Comparative effectiveness of five treatment strategies (lobectomy, sublobar resection, conventional radiation, SBRT, and observation) with regard to overall and disease-specific survival was determined using the SEER-Medicare database. In Cox regression, SBRT was associated with superior outcomes in the periprocedural period while lobectomy was associated with the best outcomes over the long-term. In propensity-matched analysis, SBRT outcomes were not statistically different than lobectomy, suggesting that SBRT may offer lower morbidity without compromising efficacy in certain populations.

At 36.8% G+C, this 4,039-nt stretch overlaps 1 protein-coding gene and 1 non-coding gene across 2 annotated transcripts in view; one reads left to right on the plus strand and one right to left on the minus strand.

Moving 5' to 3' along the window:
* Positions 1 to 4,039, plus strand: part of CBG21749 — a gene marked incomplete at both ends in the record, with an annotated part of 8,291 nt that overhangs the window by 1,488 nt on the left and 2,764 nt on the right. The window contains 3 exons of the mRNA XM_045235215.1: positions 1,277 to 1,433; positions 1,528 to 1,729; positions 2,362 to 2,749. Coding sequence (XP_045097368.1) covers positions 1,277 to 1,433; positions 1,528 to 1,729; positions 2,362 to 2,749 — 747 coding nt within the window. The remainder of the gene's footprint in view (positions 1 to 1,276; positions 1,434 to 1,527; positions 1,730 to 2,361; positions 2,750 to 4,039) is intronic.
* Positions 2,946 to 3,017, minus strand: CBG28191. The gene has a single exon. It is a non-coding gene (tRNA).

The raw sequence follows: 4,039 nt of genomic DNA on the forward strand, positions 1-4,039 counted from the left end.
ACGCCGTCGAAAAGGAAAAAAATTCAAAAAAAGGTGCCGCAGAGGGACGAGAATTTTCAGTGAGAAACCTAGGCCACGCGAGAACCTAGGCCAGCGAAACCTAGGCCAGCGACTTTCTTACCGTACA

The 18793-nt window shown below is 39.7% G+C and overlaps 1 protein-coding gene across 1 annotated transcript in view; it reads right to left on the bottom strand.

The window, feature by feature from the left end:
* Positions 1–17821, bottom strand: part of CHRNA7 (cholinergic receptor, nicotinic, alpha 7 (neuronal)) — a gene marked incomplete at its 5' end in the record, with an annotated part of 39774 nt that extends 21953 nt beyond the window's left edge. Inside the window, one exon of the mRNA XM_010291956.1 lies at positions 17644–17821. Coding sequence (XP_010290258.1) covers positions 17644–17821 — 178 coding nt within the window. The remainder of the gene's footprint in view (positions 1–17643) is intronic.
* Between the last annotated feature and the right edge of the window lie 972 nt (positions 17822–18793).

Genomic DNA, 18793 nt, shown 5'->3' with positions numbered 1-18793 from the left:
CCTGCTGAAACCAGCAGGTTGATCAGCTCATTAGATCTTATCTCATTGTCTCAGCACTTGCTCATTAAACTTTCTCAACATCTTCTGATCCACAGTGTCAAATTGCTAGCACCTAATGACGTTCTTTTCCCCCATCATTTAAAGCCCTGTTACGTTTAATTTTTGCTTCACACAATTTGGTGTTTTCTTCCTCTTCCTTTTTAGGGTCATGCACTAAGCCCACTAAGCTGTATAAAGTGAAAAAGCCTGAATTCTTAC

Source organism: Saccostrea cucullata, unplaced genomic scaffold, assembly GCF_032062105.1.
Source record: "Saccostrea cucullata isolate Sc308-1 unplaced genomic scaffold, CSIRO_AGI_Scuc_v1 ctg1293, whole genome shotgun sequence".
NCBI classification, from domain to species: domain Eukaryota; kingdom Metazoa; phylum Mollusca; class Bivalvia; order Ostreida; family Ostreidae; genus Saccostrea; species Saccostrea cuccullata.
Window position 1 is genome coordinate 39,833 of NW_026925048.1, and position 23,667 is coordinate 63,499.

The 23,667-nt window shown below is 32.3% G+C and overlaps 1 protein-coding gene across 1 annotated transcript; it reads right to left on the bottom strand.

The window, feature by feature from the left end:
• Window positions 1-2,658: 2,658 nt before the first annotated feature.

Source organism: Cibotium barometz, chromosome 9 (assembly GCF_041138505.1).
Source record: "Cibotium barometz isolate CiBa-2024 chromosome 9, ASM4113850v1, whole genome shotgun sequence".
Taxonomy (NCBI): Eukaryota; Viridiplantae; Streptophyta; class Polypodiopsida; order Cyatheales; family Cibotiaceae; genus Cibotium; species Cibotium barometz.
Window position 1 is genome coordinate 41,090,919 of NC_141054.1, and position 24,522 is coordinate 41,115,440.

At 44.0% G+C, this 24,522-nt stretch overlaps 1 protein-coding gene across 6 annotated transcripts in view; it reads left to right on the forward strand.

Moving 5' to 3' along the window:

Dr Smith is supported by grants from the Cancer Prevention & Research Institute of Texas [Grant RP101207] and the Department of Health and Human Services National Cancer Institute [Grants CA16672, T32CA77050].
The authors acknowledge the efforts of the Applied Research Program, NCI; the Office of Research, Development and Information, CMS; Information Management Services (IMS), Inc.; the Surveillance, Epidemiology, and End Results (SEER) Program tumor registries in the creation of the SEER-Medicare database.
Conflicts of Interest: A portion of this study was funded by a research grant from Varian Medical Systems (SR2011-00034954RG 01). This entity had no role in the study design, data analysis, or data interpretation. Dr. Welsh reports a compensated consultory role to Reflexion Medical. Other conflicts of interest: None